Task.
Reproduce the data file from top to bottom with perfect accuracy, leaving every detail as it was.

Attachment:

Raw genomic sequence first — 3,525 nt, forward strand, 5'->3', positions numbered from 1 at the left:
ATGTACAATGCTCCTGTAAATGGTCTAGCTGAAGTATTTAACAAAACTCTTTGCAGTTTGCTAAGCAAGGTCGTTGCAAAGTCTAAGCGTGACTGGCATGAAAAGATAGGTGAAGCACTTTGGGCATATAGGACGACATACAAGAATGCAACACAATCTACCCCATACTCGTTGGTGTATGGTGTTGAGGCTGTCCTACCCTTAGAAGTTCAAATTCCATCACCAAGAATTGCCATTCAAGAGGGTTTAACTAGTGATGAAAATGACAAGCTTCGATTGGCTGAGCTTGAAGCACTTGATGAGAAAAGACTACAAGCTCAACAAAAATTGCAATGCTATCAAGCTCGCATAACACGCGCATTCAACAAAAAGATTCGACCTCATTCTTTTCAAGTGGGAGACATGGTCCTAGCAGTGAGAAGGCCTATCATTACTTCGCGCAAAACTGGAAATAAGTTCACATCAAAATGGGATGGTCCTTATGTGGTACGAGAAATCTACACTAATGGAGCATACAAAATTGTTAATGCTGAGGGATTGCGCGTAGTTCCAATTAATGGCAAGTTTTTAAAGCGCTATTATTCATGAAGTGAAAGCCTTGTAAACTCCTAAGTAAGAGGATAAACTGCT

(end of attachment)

Raw genomic sequence first — 3,525 nt, forward strand, 5'->3', positions numbered from 1 at the left:
ATGTACAATGCTCCTGTAAATGGTCTAGCTGAAGTATTTAACAAAACTCTTTGCAGTTTGCTAAGCAAGGTCGTTGCAAAGTCTAAGCGTGACTGGCATGAAAAGATAGGTGAAGCACTTTGGGCATATAGGACGACATACAAGAATGCAACACAATCTACCCCATACTCGTTGGTGTATGGTGTTGAGGCTGTCCTACCCTTAGAAGTTCAAATTCCATCACCAAGAATTGCCATTCAAGAGGGTTTAACTAGTGATGAAAATGACAAGCTTCGATTGGCTGAGCTTGAAGCACTTGATGAGAAAAGACTACAAGCTCAACAAAAATTGCAATGCTATCAAGCTCGCATAACACGCGCATTCAACAAAAAGATTCGACCTCATTCTTTTCAAGTGGGAGACATGGTCCTAGCAGTGAGAAGGCCTATCATTACTTCGCGCAAAACTGGAAATAAGTTCACATCAAAATGGGATGGTCCTTATGTGGTACGAGAAATCTACACTAATGGAGCATACAAAATTGTTAATGCTGAGGGATTGCGCGTAGTTCCAATTAATGGCAAGTTTTTAAAGCGCTATTATTCATGAAGTGAAAGCCTTGTAAACTCCTAAGTAAGAGGATAAACTGCT